Abstract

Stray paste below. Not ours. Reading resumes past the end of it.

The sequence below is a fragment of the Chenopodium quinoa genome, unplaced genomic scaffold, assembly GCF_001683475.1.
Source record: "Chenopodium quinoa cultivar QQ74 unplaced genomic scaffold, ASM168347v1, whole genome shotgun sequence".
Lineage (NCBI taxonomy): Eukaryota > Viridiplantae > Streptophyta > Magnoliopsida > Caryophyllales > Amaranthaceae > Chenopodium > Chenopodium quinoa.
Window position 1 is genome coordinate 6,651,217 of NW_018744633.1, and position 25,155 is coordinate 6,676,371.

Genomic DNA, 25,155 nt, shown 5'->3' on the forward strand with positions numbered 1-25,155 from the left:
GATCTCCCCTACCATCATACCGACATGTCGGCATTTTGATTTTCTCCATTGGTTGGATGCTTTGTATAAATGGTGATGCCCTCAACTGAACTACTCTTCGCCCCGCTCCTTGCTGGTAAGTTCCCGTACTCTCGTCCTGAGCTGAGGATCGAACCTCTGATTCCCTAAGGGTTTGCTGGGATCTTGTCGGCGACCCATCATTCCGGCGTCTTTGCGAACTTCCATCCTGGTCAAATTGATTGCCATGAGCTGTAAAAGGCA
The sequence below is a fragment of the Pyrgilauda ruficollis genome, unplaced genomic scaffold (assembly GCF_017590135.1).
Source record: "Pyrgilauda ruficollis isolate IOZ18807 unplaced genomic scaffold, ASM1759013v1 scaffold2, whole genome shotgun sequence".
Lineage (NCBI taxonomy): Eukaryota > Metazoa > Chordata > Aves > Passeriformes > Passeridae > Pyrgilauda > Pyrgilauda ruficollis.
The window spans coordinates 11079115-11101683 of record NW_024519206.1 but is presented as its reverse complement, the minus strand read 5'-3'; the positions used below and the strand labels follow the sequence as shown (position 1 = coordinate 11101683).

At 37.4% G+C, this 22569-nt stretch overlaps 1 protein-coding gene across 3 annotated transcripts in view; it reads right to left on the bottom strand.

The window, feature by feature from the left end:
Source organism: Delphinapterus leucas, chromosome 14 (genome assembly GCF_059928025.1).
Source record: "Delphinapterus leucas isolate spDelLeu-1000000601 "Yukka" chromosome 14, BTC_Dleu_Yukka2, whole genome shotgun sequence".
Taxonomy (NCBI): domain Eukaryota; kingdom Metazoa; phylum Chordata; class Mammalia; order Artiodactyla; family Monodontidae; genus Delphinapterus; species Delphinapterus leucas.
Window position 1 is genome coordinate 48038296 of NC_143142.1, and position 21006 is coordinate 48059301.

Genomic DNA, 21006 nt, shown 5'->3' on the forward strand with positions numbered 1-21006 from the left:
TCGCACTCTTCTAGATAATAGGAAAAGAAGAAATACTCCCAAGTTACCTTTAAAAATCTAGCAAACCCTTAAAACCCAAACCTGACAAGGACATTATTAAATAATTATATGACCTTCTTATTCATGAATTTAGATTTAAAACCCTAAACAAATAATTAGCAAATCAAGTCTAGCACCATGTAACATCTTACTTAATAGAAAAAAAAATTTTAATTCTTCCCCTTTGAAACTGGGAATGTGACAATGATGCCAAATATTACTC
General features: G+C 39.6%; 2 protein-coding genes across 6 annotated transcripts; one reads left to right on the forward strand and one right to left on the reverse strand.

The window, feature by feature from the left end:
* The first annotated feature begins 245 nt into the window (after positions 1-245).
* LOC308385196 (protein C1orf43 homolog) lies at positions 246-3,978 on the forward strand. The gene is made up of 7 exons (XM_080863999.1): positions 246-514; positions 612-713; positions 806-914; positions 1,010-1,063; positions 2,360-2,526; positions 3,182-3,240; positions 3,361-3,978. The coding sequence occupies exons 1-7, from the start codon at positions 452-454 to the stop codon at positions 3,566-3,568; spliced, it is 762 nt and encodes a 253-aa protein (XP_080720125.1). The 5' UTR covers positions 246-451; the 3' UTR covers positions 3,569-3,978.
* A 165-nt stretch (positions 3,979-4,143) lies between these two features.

The Sungun porphyry copper deposit is located in northwestern Iran (Azarbaijan province) and is associated with diorite-granodiorite to quartz monzonite of Miocene age which intruded Eocene volcano-sedimentary and Cretaceous carbonate rocks. Copper mineralization was accompanied by both potassic and phyllic alteration. Field observations and petrographic studies demonstrate that emplacement of the Sungun stock took place in several intrusive pulses, each with associated hydrothermal activity. Molybdenum was concentrated at a very early stage in the evolution of the hydrothermal system and copper somewhat later. Four main vein groups have been identified: (I) quartz + molybdenite + anhydrite + or - K feldspar with minor pyrite, chalcopyrite, and bornite; (II) quartz + chalcopyrite + pyrite + or - molybdenite; (III) quartz + pyrite + calcite + or - chalcopyrite + or - anhydrite (gypsum) + or - molybdenite; and (IV) quartz + or - calcite + or - gypsum + or - pyrite. Early hydrothermal alteration produced a potassic assemblage (orthoclase-biotite) in the central part of the stock, propylitic alteration occurred contemporaneously with potassic alteration, but in the peripheral parts of the stock, and phyllic alteration occurred later, overprinting the earlier alteration. The early hydrothermal fluids are represented by high-temperature (340 degrees - 500 degrees C), high-salinity (up to 60 wt % NaCl equiv) liquid-rich fluid inclusions, and high-temperature (320 degrees -550 degrees C), low-salinity, vapor-rich inclusions. These fluids are interpreted to represent an orthomagmatic fluid which boiled episodically; the brines are interpreted to have caused potassic alteration and deposition of group I and II quartz veins containing molybdenite and chalcopyrite. Propylitic alteration is attributed to a liquid-rich, lower temperature (240 degrees -330 degrees C), Ca-rich, evolved meteoric fluid. Influx of meteoric water into the central part of the system and mixing with magmatic fluid produced deep albitization (transition alteration) and shallow phyllic alteration. This influx also caused dissolution of early formed copper sulfides and remobilization of Cu into the sericitic zone where it was redeposited in response to a boiling-induced decrease in temperature. Supergene alteration was minor and restricted to a thin blanket of Cu sulfides below an argillic cap.

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